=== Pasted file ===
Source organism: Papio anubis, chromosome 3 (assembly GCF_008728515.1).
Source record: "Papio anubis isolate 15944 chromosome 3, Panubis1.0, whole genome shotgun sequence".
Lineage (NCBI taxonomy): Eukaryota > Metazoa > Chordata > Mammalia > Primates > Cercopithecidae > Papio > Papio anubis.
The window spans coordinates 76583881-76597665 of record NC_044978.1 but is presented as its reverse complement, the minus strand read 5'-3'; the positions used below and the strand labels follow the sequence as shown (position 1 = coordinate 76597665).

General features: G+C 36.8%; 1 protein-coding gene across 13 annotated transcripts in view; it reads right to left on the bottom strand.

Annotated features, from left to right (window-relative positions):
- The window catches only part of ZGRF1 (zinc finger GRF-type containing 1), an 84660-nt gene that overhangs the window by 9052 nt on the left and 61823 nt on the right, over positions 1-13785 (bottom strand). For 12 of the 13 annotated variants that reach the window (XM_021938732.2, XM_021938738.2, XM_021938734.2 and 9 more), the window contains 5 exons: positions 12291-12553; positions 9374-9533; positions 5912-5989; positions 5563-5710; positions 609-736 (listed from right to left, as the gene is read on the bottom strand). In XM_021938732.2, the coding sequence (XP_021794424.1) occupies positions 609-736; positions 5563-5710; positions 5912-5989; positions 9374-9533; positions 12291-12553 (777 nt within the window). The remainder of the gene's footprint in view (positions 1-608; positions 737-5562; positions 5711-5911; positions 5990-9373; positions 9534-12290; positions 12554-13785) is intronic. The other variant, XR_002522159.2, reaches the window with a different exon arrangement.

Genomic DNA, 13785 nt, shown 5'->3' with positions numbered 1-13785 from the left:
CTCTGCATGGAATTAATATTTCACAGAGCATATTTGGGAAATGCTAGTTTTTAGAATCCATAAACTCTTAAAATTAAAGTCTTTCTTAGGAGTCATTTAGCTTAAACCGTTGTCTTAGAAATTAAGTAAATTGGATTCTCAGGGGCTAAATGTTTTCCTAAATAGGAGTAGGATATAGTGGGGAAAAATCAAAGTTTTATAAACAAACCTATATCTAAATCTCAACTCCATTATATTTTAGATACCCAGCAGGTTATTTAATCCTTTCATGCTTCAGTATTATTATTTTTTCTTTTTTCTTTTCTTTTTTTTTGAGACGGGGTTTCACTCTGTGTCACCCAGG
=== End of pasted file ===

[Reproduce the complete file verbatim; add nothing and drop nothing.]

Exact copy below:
Source organism: Papio anubis, chromosome 3 (assembly GCF_008728515.1).
Source record: "Papio anubis isolate 15944 chromosome 3, Panubis1.0, whole genome shotgun sequence".
Lineage (NCBI taxonomy): Eukaryota > Metazoa > Chordata > Mammalia > Primates > Cercopithecidae > Papio > Papio anubis.
The window spans coordinates 76583881-76597665 of record NC_044978.1 but is presented as its reverse complement, the minus strand read 5'-3'; the positions used below and the strand labels follow the sequence as shown (position 1 = coordinate 76597665).

General features: G+C 36.8%; 1 protein-coding gene across 13 annotated transcripts in view; it reads right to left on the bottom strand.

Annotated features, from left to right (window-relative positions):
- The window catches only part of ZGRF1 (zinc finger GRF-type containing 1), an 84660-nt gene that overhangs the window by 9052 nt on the left and 61823 nt on the right, over positions 1-13785 (bottom strand). For 12 of the 13 annotated variants that reach the window (XM_021938732.2, XM_021938738.2, XM_021938734.2 and 9 more), the window contains 5 exons: positions 12291-12553; positions 9374-9533; positions 5912-5989; positions 5563-5710; positions 609-736 (listed from right to left, as the gene is read on the bottom strand). In XM_021938732.2, the coding sequence (XP_021794424.1) occupies positions 609-736; positions 5563-5710; positions 5912-5989; positions 9374-9533; positions 12291-12553 (777 nt within the window). The remainder of the gene's footprint in view (positions 1-608; positions 737-5562; positions 5711-5911; positions 5990-9373; positions 9534-12290; positions 12554-13785) is intronic. The other variant, XR_002522159.2, reaches the window with a different exon arrangement.

Genomic DNA, 13785 nt, shown 5'->3' with positions numbered 1-13785 from the left:
CTCTGCATGGAATTAATATTTCACAGAGCATATTTGGGAAATGCTAGTTTTTAGAATCCATAAACTCTTAAAATTAAAGTCTTTCTTAGGAGTCATTTAGCTTAAACCGTTGTCTTAGAAATTAAGTAAATTGGATTCTCAGGGGCTAAATGTTTTCCTAAATAGGAGTAGGATATAGTGGGGAAAAATCAAAGTTTTATAAACAAACCTATATCTAAATCTCAACTCCATTATATTTTAGATACCCAGCAGGTTATTTAATCCTTTCATGCTTCAGTATTATTATTTTTTCTTTTTTCTTTTCTTTTTTTTTGAGACGGGGTTTCACTCTGTGTCACCCAGG